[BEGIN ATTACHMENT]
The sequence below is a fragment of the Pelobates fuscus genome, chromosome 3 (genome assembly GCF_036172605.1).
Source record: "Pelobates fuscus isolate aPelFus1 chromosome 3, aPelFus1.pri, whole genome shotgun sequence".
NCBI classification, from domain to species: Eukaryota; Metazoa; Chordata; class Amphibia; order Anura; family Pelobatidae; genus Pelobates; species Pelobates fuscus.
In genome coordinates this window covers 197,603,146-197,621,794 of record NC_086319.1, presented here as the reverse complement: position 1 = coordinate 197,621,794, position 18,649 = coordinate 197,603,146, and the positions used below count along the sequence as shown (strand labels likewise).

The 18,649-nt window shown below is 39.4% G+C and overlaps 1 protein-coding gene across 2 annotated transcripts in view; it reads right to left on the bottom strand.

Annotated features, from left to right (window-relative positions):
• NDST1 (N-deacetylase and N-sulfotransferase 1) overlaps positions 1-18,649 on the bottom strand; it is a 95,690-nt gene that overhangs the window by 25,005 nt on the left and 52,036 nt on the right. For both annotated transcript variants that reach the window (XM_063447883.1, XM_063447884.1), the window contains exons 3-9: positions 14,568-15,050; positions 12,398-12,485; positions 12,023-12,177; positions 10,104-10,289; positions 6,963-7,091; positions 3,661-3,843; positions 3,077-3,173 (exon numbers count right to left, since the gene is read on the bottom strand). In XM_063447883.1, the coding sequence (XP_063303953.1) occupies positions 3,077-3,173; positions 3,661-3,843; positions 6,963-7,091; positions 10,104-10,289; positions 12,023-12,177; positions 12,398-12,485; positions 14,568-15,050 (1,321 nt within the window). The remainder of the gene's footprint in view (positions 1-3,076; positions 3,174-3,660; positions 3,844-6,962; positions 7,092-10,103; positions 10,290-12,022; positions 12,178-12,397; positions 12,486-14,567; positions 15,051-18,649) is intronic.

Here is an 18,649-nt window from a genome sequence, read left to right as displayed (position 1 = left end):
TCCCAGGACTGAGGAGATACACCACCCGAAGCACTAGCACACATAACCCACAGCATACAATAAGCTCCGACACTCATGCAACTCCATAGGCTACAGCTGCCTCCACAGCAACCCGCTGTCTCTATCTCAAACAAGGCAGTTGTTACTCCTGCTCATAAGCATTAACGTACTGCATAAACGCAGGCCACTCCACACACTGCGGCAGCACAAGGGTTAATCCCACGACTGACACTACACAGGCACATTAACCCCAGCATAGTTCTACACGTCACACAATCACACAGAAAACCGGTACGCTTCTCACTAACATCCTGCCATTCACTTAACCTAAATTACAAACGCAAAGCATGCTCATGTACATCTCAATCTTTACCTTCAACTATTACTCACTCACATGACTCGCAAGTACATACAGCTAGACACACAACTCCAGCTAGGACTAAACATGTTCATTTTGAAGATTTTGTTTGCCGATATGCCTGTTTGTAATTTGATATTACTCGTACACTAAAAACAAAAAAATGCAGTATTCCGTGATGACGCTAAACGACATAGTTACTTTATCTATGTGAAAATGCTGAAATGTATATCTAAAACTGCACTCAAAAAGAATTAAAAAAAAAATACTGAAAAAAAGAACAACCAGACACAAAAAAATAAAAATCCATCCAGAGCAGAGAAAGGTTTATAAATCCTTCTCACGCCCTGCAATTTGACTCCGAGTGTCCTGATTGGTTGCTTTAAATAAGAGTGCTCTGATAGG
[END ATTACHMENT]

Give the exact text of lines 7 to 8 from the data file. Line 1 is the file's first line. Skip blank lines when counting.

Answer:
• NDST1 (N-deacetylase and N-sulfotransferase 1) overlaps positions 1-18,649 on the bottom strand; it is a 95,690-nt gene that overhangs the window by 25,005 nt on the left and 52,036 nt on the right. For both annotated transcript variants that reach the window (XM_063447883.1, XM_063447884.1), the window contains exons 3-9: positions 14,568-15,050; positions 12,398-12,485; positions 12,023-12,177; positions 10,104-10,289; positions 6,963-7,091; positions 3,661-3,843; positions 3,077-3,173 (exon numbers count right to left, since the gene is read on the bottom strand). In XM_063447883.1, the coding sequence (XP_063303953.1) occupies positions 3,077-3,173; positions 3,661-3,843; positions 6,963-7,091; positions 10,104-10,289; positions 12,023-12,177; positions 12,398-12,485; positions 14,568-15,050 (1,321 nt within the window). The remainder of the gene's footprint in view (positions 1-3,076; positions 3,174-3,660; positions 3,844-6,962; positions 7,092-10,103; positions 10,290-12,022; positions 12,178-12,397; positions 12,486-14,567; positions 15,051-18,649) is intronic.

Here is an 18,649-nt window from a genome sequence, read left to right as displayed (position 1 = left end):